Wednesday, February 27, 2008

Afraid of Jezebel?

I KIngs 18 is an exciting read.

The people of God are living in a time of mixed allegiances. In Judah, King Asa is faithful to God, but in Israel, Ahab reigns with his idolatrous wife Jezebel. In Judah, idol worship is being abolished, while in Israel, Ahab "did more to provoke the Lord to anger than did all the kings of Israel before him." (I Kings 16:33)

Enter Elijah.

This courageous prophet of God proclaims a drought in Israel, and vows in God's name that no rain will fall until he gives the word. (I Kings 17:1) The drought indeed occurs, and Elijah rides it out by the brook in the Kerith Ravine, being fed by ravens who bring him food twice a day. When the brook dries up because of the drought, Elijah moves on and meets a widow who supplies him with food. Despite having only enough flour and oil for one last meal, her supplies miraculously never run out, and last until the drought is over. Elijah also raises this woman's son from the dead, by the power of God.

In I Kings 18, Elijah's most memorable moment occurs, when he openly challenges the people of Israel to no longer "waver between two opinions" and to make a choice between God and Baal. Elijah proposes a contest to see whose God responds to a call to burn up a sacrifice left out on an altar.

The stage is set for one of the most powerful moments witnessed by the people of God: Mt. Carmel, with Elijah on one side, opposed by 450 prophets of Baal and 400 prophets of Asherah on the other.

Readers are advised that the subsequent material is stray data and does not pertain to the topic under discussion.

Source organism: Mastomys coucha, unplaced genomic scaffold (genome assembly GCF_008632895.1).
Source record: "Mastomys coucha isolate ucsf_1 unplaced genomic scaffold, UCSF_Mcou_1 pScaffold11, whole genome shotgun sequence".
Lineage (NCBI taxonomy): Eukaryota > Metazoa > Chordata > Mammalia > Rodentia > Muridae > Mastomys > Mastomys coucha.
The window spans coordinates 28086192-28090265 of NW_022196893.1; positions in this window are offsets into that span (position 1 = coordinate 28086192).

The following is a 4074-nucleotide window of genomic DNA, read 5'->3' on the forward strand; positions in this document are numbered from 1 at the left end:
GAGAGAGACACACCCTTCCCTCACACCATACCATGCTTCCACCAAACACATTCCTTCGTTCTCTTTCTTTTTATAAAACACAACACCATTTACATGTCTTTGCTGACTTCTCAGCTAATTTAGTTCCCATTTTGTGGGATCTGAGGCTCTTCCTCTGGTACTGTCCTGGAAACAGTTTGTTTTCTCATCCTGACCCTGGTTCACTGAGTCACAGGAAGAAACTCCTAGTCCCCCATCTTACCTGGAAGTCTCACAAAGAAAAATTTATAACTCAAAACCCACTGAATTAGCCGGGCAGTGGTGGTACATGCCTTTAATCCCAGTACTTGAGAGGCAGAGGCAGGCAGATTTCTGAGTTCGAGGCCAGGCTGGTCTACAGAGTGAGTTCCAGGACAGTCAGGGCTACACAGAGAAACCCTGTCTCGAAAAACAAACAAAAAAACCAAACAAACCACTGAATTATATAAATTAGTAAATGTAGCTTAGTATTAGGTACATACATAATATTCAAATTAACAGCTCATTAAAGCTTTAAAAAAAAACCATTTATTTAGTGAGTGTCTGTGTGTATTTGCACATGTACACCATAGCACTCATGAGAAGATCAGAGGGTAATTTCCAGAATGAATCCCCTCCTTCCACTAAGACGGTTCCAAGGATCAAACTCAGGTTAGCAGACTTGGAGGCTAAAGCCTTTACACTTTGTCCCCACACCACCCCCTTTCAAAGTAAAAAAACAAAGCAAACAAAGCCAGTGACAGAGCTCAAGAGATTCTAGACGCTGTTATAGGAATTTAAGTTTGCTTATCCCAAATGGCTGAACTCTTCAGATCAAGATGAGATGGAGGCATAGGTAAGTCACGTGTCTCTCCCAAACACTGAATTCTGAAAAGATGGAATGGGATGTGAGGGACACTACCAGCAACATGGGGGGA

1 vs. 850, with a standing-room-only crowd in attendance, hanging on each moment.

The outcome is an exhilarating victory for God's faithful, and a humiliation for the 850 idol-worshipers. When it's over, Elijah does not spare the prophets of Baal and Asherah, but puts them to death.

Elijah calls an end to the drought and tells King Ahab to hitch up his chariot and get back to the town of Jezreel before the rain comes. Elijah gives Ahab a head start, then runs at a dead sprint, outpacing Ahab's chariot, and beating him back to town.

Up to this point, Elijah's ministry has been a more or less uninterrupted string of successes: Calling and ending a drought, supplying miraculous food, raising a son from the dead, proving God's supremacy in front of an entire nation, going Jesse Owens on King Ahab. No challenge has proven to be too great, not even 850 enemies all gathered together against him at once. He was undefeated, and unbeatable.

Then came Jezebel.

The pagan wife of King Ahab gets wind of what happened to the prophets of Baal and Asherah, and swears in the name of her idols that Elijah will pay with his life by the same time the next day. And...

Elijah laughs with scorn.

Elijah mocks the queen.

Elijah marches straight into the throne room and dares the queen to do her worst.

Elijah counters her idolatrous threat with a threat of his own, in the name of Jehovah.

The queen swallows her threat and drops dead by the power of God.

Israel returns to her faithful Father!

If only....

The fact is, Elijah receives word of Jezebel's threat, and is scared out of his wits. He runs out into the desert alone, sits under a tree, and prays for death. An angel of God leads Elijah another 40 days' walk, until he arrives at Mt. Horeb, the place where God had provided water from a rock for the children of Israel as they escaped Egypt.